USA Gym­nas­tics files for bank­ruptcy after scan­dal

Lodi News-Sentinel - - SPORTS - By Kate Feld­man

Still strug­gling to move past the Larry Nas­sar scan­dal and fac­ing al­most 100 law­suits from his vic­tims, USA Gym­nas­tics filed for bank­ruptcy in a move that its chair­man says will speed up pay­outs to the ath­letes.

“We owe it to the sur­vivors to re­solve, fully and fi­nally, claims based on the hor­rific acts of the past and, through this process, seek to ex­pe­dite res­o­lu­tion and help them move for­ward,” Kathryn Car­son, the re­cently elected chair of the USA Gym­nas­tics Board of Di­rec­tors, said in a state­ment.

“Our sport is safer and stronger thanks to the brav­ery of these women. The Chap­ter 11 fil­ing and the ex­pe­dited res­o­lu­tion of these claims are crit­i­cal first steps in re­build­ing the com­mu­nity’s trust.”

USAG said that in­surance cov­ers the “sur­vivors’ claims” but that the or­ga­ni­za­tion has “no other sig­nif­i­cant as­sets” with which to fund other ex­penses.

“All of us have the same goal of mak­ing mean­ing­ful changes for the ben­e­fit of our ath­letes and all mem­bers,” Car­son said.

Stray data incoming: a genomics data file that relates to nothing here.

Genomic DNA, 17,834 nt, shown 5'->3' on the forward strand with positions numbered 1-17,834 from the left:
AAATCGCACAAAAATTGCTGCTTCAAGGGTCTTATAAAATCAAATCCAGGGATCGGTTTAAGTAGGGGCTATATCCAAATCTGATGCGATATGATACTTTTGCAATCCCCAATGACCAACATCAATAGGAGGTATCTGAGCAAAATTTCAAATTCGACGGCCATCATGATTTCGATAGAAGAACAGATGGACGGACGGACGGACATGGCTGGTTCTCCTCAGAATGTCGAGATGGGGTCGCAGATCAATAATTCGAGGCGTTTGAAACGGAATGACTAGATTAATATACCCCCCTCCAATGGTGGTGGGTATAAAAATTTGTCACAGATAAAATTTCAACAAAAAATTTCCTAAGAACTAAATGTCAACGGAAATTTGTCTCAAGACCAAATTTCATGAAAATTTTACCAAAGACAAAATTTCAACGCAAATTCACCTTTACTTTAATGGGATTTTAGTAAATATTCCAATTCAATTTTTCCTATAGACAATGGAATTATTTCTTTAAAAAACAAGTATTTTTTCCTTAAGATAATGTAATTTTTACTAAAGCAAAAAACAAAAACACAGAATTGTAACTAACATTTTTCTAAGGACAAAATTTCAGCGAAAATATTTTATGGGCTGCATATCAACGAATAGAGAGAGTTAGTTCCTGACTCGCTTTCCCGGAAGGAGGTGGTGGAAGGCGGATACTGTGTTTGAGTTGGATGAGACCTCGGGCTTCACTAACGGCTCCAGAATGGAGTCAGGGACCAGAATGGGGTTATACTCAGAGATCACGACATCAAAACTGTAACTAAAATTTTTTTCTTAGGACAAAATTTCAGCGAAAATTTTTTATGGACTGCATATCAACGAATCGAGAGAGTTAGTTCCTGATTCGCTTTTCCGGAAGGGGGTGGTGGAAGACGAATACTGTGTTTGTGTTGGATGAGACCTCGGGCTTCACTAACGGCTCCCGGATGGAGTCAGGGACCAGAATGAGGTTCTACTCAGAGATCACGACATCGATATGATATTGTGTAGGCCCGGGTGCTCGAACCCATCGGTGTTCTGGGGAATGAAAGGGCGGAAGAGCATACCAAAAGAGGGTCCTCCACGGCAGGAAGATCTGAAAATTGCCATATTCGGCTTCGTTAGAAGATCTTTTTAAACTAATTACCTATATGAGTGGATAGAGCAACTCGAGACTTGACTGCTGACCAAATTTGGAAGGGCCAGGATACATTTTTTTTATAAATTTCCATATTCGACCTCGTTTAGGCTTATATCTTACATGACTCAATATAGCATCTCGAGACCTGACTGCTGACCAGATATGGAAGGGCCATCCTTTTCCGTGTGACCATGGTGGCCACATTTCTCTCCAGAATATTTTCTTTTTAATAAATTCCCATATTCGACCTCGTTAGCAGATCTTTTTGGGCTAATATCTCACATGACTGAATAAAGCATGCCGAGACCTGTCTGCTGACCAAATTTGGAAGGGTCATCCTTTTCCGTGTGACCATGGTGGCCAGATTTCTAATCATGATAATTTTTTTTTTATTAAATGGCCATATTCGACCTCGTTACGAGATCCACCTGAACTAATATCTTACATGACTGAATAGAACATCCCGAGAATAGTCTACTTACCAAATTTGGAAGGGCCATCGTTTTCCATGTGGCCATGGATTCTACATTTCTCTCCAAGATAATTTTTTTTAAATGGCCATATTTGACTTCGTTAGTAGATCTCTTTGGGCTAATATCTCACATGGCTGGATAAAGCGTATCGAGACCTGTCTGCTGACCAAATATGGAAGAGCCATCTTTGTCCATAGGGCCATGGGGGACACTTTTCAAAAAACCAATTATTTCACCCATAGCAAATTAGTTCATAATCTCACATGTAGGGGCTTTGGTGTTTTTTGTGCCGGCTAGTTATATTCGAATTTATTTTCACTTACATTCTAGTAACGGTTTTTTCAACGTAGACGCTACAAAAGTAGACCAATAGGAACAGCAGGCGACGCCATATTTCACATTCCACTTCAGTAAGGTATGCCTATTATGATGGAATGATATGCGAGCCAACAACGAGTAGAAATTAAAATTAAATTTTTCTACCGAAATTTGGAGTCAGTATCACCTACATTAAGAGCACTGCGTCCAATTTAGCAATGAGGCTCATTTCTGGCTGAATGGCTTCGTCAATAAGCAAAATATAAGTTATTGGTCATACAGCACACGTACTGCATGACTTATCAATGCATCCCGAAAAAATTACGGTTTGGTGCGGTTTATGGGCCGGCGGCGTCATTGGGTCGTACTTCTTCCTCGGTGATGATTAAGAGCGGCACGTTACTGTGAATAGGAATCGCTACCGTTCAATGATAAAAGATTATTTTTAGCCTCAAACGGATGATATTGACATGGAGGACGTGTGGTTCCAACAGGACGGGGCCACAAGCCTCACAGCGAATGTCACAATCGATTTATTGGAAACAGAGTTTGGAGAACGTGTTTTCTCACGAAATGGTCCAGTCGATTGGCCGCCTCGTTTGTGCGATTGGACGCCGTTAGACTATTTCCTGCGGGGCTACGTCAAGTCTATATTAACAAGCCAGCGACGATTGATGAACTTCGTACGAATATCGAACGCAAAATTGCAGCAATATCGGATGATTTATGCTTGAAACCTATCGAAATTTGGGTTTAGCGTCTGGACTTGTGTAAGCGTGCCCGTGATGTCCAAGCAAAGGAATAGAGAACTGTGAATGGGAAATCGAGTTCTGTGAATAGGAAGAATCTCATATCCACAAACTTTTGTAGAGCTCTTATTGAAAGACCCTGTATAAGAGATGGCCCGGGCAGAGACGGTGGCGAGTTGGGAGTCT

“While con­sid­er­able change has been made, sub­stan­tial work still re­mains. We will con­tinue to pri­or­i­tize ath­letes’ safety and well-be­ing and act­ing in the best in­ter­ests of the greater gym­nas­tics com­mu­nity.”

The Chap­ter 11 bank­ruptcy also staves off — for the time be­ing — the U.S. Olympic Com­mit­tee’s ef­forts to re­voke USAG’s sta­tus as the sport’s of­fi­cial gov­ern­ing body, a plan an­nounced last month.

“In the short-term, we have to work to en­sure that USAG gym­nasts have the sup­port nec­es­sary to ex­cel on and off the field of play,” CEO Sarah Hir­sh­land said in a state­ment in early No­vem­ber.

“We are build­ing plans to do just that. In the long-term, it will be the crit­i­cally im­por­tant re­spon­si­bil­ity of the rec­og­nized Gym­nas­tics NGB, whether the ex­ist­ing or­ga­ni­za­tion or a new one, to lead gym­nas­tics in the United States and build on the sup­port­ive com­mu­nity of ath­letes and clubs that can carry the sport for­ward for decades to come.”

Nas­sar was sen­tenced up to 125 years in prison in Jan­uary after plead­ing guilty to mo­lest­ing 10 girls. More than 100 other gym­nasts ac­cused him of sex­ual as­sault span­ning decades.

Pres­i­dent Kerry Perry re­signed as part of the scan­dal and in­terim pres­i­dent Mary Bono re­signed after only a week­end fol­low­ing back­lash over a con­tro­ver­sial tweet about Colin Kaeper­nick and Nike.

Steve Penny, the for­mer head of USA Gym­nas­tics, was ar­rested in Oc­to­ber after al­legedly re­mov­ing doc­u­ments linked to Nas­sar’s case from the Karolyi Ranch gym­nas­tics train­ing fa­cil­ity in Texas.

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